Coordinating care and managing the health of a population is more complex. It requires ownership of or partnership in various sites of care across the continuum. It also takes advanced data analytics, standardized care paths, targeted interventions and team-based care, to name but a few necessary capabilities.

Some academic medical centers have already recognized the importance of expanding their reach beyond a single tertiary care center. For example, BJC HealthCare, parent of Barnes-Jewish Hospital in St. Louis, operates 13 hospitals throughout Missouri and Illinois, the majority of which are community-based organizations with 400 or fewer beds. Pittsburgh-based UPMC has more than 17 contracts with "community service providers" to better coordinate the care patients receive outside of its hospitals, including skilled nursing, home health and rehab services. In July 2012, Iowa City-based University of Iowa Health Care joined with three other health systems in the state to form the 52-hospital University of Iowa Health Alliance. Each system within the alliance will remain independent but will collaborate on research initiatives, benchmarking and best practice implementation, as well as cost sharing and IT accessibility.

Rethinking the mission
Even though AMCs have an incredible aggregate of talent and capabilities, they have been relatively slow to make decisions — their academic culture makes them largely consensus-driven organizations.

"Today and into the future, we face more formidable competitors when it comes to cost, quality, service and technology. Why? Because they can do it cheaper and faster," says Dr. Pescovitz of UMHS. "AMCs have higher cost structures, incapacitating bureaucracies and two critical components of our enterprise that we subsidize. We are unable to be singularly focused, and we're not as nimble or flexible."  UofMmeded

Dr. Ziskind agrees. "Community competitors respond more rapidly to market change," he adds. "I think it's absolutely essential that academic medical centers change their mindsets from holding steady and trying to protect their price premium to actively engaging in and implementing a culture change [that empowers speedier decision making and responsiveness]."

Rethinking care delivery
If the future of healthcare delivery means coordinating care and taking on risk for population health, which many believes it does, AMCs must be guided by a strategy that moves the organization away from a focus on complex, acute care toward one that delivers the right care, at the right place, at the right time, to all types of patients.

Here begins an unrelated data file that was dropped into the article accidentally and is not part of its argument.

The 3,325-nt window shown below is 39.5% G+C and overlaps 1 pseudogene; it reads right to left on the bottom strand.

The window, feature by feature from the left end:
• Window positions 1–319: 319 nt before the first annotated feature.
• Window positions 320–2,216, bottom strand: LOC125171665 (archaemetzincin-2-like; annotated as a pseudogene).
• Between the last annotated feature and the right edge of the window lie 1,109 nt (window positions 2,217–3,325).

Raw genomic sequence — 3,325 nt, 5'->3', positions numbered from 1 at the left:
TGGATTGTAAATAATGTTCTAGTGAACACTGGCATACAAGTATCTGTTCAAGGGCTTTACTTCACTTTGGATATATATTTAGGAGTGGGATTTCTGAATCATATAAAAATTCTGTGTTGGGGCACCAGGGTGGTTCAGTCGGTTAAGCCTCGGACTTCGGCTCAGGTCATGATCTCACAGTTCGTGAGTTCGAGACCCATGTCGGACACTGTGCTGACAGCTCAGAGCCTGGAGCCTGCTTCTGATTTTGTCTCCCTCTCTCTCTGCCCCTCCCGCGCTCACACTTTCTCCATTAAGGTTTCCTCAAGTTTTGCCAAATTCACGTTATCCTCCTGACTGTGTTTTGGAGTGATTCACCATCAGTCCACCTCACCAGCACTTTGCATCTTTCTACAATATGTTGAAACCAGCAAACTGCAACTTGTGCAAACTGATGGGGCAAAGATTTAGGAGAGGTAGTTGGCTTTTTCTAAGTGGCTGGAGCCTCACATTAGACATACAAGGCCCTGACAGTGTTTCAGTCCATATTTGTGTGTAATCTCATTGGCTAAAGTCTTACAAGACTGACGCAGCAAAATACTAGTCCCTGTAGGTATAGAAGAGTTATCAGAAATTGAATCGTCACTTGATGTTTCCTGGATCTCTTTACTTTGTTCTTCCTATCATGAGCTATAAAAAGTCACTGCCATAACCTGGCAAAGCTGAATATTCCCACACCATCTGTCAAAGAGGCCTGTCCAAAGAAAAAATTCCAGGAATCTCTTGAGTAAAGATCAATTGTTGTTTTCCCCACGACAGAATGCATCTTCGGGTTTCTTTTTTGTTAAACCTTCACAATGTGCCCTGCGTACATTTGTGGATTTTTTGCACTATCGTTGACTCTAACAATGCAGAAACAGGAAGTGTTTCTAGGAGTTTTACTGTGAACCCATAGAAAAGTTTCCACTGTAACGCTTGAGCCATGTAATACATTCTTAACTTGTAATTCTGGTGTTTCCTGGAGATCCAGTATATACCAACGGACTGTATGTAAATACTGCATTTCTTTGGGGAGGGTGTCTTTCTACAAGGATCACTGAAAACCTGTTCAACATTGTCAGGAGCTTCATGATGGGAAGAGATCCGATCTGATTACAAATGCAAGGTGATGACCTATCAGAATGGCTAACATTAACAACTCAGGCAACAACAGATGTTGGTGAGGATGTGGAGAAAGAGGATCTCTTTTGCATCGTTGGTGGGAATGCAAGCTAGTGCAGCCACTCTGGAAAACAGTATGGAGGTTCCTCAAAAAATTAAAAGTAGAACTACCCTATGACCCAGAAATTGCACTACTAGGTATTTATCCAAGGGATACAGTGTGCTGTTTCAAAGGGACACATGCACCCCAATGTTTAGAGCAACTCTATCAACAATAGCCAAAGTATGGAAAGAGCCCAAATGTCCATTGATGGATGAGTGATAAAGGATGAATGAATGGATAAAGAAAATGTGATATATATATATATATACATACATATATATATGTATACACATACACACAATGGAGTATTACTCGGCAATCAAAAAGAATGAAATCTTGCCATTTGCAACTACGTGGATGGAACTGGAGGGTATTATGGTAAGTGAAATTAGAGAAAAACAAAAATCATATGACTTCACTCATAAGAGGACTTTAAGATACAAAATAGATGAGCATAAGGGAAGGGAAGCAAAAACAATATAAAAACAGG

Many academic health systems, like the University of Michigan Health System, have launched ACOs or similar models. UMHS operates a Medicare Shared Savings organization, and a recent ACO-like partnership between UMHS and Blue Cross Blue Shield of Michigan resulted in $155 million in savings in its first three years.

At Montefiore Medical Center in New York City, 50 percent of patient revenue is at risk through various ACOs and shared savings/risk arrangements.

Successfully adjusting to this new imperative for care delivery will be critical for the survival of AMCs, but, unfortunately, it only impacts one area of it's tripartite mission — patient care.

Rethinking education
Many AMCs may continue to borrow from their operating margins to fund shortfalls in medical education and research. Successfully moving to risk-based reimbursement could improve margins just enough to sustain research and education under this approach. The most innovative AMCs, though, aren't satisfied with this remaining the only option.

In 2008, Ochsner Health System in New Orleans partnered with the University of Queensland in Brisbane, Australia, to open the University of Queensland - Ochsner Clinical School, a program that offers students from the U.S. the opportunity to receive the equivalent of a doctor of medicine degree. Ochsner offers more than 20 residency and fellowship programs, but did not have its own medical school, and saw the joint program as an opportunity to help attract more physicians to Louisiana. Students in the partnership program spend two years in classroom-based training in Brisbane, then come to Ochsner for clinical training. The program's 2012 class received a 100-percent residency match rate, says Warner Thomas, Ochsner's president and CEO.